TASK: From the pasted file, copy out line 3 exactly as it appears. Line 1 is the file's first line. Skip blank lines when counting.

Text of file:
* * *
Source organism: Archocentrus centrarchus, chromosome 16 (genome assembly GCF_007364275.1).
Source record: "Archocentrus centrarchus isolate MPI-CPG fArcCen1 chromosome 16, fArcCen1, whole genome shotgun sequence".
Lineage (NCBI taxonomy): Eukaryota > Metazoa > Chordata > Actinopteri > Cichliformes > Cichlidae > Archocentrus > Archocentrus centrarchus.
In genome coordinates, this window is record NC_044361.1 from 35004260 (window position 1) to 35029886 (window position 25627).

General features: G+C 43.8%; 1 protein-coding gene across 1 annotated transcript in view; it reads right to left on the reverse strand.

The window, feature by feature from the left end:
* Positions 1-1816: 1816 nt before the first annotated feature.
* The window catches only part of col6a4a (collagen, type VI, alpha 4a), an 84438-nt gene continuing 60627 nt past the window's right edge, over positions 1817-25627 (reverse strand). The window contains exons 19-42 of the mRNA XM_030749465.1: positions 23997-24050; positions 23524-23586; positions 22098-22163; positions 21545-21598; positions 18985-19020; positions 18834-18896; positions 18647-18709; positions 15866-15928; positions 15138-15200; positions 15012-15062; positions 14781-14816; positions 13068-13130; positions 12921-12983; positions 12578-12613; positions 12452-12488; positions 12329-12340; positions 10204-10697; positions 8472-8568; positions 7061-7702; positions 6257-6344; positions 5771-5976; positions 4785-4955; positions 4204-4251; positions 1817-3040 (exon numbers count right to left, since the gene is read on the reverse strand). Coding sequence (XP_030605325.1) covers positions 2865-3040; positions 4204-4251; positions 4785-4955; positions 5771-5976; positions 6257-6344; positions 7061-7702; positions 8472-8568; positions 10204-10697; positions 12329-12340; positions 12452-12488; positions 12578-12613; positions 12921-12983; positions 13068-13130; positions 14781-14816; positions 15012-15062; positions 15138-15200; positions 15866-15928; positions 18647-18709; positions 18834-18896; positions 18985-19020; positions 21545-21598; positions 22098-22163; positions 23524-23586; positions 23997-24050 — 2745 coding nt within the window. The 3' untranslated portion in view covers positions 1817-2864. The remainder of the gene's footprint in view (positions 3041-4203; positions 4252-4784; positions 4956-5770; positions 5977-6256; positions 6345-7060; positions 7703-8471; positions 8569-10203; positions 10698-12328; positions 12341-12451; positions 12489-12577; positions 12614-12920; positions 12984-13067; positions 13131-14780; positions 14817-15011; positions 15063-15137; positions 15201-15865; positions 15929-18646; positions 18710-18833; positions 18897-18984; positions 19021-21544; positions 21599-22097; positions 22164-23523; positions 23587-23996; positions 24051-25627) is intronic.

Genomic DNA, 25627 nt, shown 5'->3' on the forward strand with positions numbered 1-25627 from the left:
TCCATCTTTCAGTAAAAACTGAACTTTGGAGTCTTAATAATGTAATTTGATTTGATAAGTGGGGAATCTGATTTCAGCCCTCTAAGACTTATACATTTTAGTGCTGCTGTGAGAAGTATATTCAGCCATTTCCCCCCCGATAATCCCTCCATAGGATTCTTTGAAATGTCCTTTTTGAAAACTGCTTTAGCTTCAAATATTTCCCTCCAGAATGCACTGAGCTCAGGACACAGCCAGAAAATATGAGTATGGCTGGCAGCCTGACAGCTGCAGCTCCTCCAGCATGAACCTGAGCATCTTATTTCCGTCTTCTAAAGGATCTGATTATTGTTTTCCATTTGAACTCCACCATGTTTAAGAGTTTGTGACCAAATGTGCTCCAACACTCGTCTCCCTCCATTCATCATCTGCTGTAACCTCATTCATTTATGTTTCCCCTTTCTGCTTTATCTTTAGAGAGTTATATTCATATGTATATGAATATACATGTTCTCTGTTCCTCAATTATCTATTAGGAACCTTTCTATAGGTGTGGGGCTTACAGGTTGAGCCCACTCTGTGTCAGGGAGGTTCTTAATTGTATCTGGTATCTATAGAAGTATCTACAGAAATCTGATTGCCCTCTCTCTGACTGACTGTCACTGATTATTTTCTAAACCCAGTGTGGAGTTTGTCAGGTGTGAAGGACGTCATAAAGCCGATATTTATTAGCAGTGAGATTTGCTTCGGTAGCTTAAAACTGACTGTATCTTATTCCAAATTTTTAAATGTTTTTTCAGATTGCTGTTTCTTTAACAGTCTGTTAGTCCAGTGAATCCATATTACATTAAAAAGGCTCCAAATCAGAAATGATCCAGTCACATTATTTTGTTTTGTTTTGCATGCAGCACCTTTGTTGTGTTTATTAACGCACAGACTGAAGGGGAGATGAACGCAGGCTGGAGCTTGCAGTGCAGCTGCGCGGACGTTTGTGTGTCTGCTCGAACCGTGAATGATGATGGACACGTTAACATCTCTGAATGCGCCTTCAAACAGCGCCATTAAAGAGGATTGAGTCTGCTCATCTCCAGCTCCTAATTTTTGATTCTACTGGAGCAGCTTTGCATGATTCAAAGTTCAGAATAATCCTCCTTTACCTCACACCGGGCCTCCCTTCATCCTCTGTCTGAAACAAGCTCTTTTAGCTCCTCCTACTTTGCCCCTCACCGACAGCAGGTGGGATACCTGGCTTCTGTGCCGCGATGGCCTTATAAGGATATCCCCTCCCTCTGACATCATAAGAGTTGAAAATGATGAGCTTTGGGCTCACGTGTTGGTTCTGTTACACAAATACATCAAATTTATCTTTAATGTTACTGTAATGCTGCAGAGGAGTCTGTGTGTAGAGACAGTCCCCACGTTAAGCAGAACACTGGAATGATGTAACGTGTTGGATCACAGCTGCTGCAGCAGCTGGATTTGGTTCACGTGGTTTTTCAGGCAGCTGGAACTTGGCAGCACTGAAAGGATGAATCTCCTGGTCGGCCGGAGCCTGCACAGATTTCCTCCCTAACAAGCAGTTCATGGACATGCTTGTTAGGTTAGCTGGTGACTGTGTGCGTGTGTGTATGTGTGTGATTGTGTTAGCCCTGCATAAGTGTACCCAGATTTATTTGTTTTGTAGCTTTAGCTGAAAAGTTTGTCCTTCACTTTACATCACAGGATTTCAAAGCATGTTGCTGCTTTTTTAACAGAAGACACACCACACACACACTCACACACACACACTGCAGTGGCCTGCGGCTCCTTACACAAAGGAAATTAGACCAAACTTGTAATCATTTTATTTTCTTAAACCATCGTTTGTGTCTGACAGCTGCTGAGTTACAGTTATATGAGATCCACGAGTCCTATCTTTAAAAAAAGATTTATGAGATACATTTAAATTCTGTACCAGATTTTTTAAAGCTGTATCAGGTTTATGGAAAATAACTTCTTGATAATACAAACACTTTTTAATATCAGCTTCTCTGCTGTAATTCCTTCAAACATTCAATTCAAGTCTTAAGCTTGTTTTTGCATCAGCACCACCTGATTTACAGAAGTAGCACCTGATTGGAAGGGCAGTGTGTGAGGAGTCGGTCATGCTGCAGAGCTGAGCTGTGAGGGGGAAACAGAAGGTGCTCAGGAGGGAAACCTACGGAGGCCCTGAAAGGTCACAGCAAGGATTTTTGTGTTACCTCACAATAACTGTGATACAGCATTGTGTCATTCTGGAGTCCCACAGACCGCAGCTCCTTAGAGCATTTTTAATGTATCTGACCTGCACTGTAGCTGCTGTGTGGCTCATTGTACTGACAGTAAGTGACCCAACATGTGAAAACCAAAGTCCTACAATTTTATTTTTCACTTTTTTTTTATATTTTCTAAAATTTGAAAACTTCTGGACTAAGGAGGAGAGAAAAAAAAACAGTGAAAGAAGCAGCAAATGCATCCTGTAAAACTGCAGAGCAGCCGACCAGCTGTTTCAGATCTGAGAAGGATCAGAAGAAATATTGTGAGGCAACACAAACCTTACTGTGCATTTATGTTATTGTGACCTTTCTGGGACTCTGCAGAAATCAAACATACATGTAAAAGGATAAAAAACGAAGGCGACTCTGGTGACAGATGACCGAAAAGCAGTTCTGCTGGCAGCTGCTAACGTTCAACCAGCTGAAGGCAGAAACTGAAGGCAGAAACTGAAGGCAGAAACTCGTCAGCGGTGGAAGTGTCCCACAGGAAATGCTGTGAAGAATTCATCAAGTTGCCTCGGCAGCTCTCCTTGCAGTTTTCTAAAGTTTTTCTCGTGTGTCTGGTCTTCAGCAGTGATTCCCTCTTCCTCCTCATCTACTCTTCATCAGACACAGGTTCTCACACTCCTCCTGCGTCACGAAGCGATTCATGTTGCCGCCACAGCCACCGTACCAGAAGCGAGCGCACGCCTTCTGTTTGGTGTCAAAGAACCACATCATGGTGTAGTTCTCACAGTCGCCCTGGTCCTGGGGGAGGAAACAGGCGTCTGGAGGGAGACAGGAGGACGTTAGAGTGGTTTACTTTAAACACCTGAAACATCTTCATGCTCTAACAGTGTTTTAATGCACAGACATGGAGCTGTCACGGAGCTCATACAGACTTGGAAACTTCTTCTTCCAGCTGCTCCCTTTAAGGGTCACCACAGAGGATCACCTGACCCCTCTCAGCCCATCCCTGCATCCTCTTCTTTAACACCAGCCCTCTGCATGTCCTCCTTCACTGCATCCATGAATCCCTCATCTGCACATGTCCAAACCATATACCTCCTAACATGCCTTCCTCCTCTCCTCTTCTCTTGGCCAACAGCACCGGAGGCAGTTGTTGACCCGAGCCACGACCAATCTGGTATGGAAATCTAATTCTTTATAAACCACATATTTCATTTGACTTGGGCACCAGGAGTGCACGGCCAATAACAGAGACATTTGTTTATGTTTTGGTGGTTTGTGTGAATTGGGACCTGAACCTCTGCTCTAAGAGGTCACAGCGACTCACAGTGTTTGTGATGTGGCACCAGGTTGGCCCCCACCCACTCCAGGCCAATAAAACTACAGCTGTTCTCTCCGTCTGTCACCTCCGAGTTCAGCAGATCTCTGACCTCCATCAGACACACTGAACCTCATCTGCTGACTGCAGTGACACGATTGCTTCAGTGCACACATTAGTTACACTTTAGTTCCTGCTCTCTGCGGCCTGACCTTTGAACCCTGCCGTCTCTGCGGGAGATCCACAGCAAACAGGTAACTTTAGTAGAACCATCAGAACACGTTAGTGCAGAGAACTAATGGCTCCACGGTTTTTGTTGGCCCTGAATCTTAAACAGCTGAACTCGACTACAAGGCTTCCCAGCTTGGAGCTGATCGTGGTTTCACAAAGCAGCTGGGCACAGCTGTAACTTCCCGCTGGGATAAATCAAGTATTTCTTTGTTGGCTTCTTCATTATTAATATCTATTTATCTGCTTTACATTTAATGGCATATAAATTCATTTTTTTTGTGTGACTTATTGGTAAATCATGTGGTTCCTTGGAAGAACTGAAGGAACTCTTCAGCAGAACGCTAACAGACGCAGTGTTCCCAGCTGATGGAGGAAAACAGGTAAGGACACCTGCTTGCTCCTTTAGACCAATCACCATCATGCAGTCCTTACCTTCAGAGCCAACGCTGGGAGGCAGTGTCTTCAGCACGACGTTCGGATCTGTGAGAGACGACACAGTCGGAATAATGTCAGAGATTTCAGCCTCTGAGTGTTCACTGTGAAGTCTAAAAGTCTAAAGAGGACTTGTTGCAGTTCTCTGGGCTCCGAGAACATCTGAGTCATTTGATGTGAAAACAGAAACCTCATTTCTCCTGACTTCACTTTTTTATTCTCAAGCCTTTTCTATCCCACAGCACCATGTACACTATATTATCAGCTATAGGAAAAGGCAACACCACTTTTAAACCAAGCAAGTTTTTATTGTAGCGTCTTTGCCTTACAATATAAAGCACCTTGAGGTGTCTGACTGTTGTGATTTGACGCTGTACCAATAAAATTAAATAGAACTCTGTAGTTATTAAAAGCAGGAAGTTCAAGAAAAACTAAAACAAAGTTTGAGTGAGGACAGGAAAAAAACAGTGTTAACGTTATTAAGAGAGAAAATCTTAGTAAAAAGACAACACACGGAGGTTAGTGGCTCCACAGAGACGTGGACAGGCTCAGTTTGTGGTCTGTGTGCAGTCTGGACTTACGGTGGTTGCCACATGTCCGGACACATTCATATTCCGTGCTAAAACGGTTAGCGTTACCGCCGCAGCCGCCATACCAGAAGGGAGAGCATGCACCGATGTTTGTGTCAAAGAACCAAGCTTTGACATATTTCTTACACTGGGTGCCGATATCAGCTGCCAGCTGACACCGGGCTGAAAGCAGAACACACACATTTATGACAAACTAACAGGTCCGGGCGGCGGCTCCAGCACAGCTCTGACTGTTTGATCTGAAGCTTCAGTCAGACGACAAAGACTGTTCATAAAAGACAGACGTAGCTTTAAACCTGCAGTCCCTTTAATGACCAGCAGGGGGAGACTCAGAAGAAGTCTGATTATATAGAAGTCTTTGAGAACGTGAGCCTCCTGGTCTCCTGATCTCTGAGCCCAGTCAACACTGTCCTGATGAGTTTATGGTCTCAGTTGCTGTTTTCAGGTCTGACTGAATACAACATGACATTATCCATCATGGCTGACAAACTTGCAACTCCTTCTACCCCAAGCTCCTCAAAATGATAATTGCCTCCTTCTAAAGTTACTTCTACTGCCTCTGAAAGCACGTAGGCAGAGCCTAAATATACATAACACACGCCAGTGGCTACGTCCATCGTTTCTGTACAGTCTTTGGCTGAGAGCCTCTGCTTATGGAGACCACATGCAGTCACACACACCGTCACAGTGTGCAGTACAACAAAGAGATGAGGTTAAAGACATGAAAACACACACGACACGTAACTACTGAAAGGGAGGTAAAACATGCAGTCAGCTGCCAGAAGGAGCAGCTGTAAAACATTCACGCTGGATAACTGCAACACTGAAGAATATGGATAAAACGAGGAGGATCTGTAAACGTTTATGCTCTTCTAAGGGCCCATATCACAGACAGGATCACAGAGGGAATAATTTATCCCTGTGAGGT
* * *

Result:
Lineage (NCBI taxonomy): Eukaryota > Metazoa > Chordata > Actinopteri > Cichliformes > Cichlidae > Archocentrus > Archocentrus centrarchus.